> will emerge when universities gradually divert their serials funds to
> very efficiently run journal operations that link to institutional
> repositories, not in imagining what modal logicians call "possible
> worlds" in which everyone acts reasonably.

The self-archiving of published journal articles has absolutely nothing
to do with serials funds or journal operations or fund diversions --
in this actual world or in any possible one worth imagining.

(This is a conflation of OA self-archiving -- the green road to OA --
with OA journal publishing -- the golden road to OA. They are completely

A little more reflection may help get the logic and causality involved
here straight for this commentatror.

That self-archiving is do-able, done, and, when done, successful, is
not a modal matter but an empirical and historical fact about that 10-20%
of the annual total of 2,500,000 articles that is already being

> That is a reason for developing repositories, not a faith in publisher
> largesse with respect to conferring a "right" to self-archive
> postprints, nor an assumption that the day will dawn when some very
> large number of authors and institutions self-archive.

I can't follow this. It sounds like the curious suggestion not to cross
the road even though the light is green.

> I have no illusions about the difficulties involved. But a gradualist
> approach in which universities develop or take over some lead journals
> and make this work may be worth a try.

This commentator is clearly fixated exclusively on OA journal publishing
(the golden road). Why he is recommending that blinkered view to others
(and what it has to do with the green road of OA self-archiving) I will
have to leave it to other readers to try to explain.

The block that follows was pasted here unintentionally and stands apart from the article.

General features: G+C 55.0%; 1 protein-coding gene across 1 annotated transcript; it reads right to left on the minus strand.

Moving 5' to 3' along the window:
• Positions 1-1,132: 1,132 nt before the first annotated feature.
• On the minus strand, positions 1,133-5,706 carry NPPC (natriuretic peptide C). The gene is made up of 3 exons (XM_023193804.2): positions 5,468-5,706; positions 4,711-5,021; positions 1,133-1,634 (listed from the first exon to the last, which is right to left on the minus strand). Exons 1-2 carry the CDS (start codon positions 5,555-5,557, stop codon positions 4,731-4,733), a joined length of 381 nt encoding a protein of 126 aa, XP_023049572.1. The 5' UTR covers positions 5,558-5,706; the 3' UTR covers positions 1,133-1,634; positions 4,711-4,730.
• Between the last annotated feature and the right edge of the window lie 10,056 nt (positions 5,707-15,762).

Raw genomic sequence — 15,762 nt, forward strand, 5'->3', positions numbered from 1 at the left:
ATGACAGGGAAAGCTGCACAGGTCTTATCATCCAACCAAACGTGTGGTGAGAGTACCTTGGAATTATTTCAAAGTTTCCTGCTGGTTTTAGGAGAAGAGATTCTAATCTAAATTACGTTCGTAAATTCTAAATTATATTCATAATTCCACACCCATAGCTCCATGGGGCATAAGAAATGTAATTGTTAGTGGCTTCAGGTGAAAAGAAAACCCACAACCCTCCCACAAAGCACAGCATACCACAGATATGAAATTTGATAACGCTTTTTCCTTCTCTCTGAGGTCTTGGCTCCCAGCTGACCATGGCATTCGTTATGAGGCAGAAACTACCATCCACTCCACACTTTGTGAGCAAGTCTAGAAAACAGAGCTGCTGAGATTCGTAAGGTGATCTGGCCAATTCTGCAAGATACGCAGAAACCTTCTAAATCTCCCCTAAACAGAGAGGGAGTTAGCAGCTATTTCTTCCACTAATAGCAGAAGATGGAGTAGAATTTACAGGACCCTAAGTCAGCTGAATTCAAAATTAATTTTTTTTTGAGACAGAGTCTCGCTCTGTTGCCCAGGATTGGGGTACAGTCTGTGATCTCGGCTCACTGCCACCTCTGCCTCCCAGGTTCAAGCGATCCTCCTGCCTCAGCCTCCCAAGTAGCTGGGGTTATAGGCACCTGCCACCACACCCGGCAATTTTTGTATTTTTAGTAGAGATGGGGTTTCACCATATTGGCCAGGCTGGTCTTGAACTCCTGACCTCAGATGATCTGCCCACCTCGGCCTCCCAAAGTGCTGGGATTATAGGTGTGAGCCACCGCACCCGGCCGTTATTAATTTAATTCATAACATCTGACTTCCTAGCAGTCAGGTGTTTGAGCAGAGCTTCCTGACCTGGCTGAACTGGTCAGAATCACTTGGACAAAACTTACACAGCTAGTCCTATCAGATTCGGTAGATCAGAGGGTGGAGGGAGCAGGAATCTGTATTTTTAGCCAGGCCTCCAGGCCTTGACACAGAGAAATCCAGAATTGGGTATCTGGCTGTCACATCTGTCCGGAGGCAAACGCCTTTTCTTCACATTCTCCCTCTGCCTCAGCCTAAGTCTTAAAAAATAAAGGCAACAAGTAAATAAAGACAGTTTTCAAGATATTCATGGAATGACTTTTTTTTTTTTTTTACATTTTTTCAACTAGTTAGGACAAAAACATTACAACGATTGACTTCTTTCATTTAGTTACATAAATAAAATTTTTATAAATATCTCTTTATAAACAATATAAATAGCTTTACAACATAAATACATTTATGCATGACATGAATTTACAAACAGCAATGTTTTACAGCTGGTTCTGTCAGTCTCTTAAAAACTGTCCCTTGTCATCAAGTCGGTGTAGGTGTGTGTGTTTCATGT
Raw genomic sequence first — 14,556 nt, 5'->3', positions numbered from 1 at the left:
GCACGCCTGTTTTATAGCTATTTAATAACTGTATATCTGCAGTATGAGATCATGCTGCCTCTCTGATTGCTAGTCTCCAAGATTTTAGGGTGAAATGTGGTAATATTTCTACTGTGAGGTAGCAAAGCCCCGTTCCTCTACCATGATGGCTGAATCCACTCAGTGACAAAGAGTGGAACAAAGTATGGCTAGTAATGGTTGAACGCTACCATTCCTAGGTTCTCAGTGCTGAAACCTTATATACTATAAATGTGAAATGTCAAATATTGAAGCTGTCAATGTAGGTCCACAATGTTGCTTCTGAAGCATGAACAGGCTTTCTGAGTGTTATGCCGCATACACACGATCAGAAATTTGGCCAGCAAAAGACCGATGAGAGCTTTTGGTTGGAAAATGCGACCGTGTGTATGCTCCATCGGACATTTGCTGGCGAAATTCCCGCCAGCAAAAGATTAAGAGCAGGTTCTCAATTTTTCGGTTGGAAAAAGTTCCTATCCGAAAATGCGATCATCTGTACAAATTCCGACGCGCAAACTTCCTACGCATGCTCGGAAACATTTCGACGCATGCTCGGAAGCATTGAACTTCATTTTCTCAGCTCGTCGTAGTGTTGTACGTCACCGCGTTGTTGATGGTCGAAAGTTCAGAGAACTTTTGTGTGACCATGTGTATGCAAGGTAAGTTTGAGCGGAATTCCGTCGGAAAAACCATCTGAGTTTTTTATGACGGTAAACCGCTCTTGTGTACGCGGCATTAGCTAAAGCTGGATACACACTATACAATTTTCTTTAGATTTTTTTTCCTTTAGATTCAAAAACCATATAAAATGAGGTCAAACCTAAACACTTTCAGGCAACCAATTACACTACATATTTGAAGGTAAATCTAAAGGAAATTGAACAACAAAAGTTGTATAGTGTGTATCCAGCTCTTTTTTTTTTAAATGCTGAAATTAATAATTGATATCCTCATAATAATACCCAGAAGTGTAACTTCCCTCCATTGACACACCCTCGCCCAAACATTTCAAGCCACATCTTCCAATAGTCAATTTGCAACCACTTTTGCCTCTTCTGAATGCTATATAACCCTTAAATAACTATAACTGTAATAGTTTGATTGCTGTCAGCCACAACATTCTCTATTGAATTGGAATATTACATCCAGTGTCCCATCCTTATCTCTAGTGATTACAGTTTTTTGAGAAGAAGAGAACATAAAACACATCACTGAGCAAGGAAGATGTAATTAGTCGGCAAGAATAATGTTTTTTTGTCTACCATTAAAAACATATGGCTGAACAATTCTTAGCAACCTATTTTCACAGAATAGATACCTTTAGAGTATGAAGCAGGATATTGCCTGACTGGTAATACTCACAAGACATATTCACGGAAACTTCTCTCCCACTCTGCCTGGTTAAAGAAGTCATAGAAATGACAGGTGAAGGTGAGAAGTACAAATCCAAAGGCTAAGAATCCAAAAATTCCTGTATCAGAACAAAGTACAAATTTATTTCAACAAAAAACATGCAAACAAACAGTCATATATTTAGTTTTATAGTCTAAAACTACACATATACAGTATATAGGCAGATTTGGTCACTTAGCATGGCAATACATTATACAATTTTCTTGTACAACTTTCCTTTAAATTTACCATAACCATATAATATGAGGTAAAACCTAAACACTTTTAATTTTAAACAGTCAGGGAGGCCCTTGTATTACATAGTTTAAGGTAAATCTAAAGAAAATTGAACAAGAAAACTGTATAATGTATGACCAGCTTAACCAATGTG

> These considerations in my mind reflect not prophesies of doom but an
> assessment of the practical realities involved.

The practical realities are reflected in the 10-20% self-archiving that is
already taking place. This does sound like a prophecy of doom, in the face
of data that directly contradict it.

> It is, incidentally, those realities that working librarians have to
> work with. We are left picking up the pieces when models don't prove
> sustainable, as recent history starkly confirms.

Self-archiving has next to nothing to do with librarians. The "self" in
question is the researcher, and librarians' past history and expertise is
not with giving away their own institutional researchers' output, but with
buying in the research output of other institutions.

I have no idea what unsustainable model this commentator thinks is
pertinent here.

> If we're going to create institutional repositories, it has to be for
> the right reason.

Right. And that reason is research impact:

    Harnad, S. & Brody, T. (2004) Comparing the Impact of Open Access
    (OA) vs. Non-OA Articles in the Same Journals, D-Lib Magazine 10
    (6) June

Stevan Harnad
Received on Thu Jul 29 2004 - 23:05:50 BST